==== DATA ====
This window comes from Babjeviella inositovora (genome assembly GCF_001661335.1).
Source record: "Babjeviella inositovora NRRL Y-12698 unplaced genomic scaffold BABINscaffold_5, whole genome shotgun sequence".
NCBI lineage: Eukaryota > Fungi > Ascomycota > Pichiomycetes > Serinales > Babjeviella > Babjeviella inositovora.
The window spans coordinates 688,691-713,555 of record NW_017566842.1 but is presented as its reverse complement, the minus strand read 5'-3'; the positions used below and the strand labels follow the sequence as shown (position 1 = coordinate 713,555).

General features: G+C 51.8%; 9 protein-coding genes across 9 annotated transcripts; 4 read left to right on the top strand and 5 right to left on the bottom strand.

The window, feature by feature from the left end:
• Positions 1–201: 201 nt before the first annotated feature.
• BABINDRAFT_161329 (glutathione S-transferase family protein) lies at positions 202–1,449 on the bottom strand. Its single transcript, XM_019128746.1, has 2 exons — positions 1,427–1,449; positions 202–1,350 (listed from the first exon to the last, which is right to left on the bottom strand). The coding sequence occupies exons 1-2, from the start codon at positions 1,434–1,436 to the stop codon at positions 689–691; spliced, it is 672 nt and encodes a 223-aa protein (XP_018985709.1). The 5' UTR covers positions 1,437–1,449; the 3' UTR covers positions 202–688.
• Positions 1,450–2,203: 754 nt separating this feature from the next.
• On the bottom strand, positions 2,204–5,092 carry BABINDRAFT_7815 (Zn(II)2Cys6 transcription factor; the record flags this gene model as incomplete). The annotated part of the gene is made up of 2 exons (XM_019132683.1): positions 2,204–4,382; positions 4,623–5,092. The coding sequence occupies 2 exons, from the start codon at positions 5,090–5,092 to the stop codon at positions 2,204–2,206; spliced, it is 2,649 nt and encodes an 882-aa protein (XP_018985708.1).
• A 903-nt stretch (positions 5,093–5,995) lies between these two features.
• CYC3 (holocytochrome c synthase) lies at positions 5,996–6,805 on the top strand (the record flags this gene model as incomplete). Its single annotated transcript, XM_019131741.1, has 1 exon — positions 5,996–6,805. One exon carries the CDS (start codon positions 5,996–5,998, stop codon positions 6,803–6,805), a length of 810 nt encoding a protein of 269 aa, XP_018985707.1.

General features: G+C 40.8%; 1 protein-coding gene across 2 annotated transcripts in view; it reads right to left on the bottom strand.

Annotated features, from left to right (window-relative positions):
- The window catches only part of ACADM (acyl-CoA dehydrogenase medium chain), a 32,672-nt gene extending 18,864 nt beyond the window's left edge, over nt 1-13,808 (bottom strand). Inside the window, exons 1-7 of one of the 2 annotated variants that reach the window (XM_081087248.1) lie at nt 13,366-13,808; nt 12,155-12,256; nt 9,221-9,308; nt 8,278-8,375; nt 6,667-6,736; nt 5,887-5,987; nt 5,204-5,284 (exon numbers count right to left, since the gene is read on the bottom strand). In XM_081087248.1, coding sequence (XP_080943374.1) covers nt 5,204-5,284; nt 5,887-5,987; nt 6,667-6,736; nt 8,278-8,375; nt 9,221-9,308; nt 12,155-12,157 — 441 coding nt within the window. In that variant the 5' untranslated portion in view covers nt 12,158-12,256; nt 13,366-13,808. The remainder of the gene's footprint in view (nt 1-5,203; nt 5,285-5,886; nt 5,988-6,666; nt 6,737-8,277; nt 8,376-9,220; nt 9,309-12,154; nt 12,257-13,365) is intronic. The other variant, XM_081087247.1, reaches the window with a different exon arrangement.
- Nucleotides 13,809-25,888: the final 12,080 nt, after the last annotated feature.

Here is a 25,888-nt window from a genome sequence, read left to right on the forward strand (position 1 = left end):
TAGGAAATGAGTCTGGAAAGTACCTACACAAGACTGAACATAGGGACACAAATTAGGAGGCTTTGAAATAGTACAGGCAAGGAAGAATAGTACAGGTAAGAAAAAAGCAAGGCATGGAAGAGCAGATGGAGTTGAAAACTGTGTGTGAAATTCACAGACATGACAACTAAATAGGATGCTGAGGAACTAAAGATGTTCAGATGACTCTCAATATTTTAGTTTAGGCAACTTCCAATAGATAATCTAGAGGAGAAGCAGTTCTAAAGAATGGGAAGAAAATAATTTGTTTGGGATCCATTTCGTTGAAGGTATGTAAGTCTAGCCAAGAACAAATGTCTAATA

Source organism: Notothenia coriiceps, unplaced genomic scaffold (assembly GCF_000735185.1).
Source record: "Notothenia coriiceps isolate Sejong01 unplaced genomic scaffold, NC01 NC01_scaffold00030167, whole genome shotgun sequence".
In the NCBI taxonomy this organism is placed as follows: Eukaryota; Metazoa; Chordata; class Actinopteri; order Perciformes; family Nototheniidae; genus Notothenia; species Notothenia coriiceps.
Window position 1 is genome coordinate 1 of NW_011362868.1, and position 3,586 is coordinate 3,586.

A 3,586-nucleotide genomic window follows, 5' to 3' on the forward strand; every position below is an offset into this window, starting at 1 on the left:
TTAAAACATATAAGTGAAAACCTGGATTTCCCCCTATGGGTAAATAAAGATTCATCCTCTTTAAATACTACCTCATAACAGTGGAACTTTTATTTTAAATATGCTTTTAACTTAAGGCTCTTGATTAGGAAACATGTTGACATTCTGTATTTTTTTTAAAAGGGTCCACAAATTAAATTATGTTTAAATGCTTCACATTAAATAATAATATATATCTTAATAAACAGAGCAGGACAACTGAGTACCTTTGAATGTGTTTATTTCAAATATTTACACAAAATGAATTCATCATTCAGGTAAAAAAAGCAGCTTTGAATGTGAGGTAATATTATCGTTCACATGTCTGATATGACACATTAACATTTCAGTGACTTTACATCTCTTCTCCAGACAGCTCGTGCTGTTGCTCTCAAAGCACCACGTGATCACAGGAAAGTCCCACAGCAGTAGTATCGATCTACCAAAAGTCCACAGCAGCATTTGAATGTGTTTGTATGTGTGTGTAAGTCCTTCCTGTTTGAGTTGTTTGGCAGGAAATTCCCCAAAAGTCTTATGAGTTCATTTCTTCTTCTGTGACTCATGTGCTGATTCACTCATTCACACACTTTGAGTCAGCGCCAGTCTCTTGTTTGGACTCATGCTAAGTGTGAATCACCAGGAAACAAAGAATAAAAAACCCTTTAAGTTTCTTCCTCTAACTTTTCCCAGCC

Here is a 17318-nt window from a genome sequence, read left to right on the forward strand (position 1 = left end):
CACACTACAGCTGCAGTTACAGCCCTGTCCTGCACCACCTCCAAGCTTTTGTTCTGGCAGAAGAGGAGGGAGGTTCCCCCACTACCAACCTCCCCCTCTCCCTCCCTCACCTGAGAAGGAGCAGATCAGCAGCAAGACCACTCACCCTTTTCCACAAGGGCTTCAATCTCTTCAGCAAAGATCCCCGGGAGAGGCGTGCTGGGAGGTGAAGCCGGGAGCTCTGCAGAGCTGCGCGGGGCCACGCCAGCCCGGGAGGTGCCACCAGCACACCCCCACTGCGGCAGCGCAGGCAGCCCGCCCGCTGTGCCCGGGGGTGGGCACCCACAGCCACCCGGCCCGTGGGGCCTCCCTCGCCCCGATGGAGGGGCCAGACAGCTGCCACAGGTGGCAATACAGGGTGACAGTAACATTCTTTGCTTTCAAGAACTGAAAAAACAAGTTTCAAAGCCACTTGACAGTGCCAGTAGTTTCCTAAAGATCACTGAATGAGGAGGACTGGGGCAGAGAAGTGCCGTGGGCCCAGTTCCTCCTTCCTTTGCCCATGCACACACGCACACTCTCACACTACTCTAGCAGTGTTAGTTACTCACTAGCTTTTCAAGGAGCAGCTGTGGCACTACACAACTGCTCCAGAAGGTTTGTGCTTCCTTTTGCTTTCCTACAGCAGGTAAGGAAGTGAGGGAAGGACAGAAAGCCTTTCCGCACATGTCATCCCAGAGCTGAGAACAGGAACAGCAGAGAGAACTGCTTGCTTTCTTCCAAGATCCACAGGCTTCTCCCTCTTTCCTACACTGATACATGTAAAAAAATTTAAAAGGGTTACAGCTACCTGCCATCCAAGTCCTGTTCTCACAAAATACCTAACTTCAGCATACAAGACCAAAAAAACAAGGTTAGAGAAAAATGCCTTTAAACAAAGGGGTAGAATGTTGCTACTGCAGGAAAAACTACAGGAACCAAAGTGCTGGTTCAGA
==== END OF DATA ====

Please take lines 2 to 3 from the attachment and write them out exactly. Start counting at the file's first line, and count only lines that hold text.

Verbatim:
Source record: "Babjeviella inositovora NRRL Y-12698 unplaced genomic scaffold BABINscaffold_5, whole genome shotgun sequence".
NCBI lineage: Eukaryota > Fungi > Ascomycota > Pichiomycetes > Serinales > Babjeviella > Babjeviella inositovora.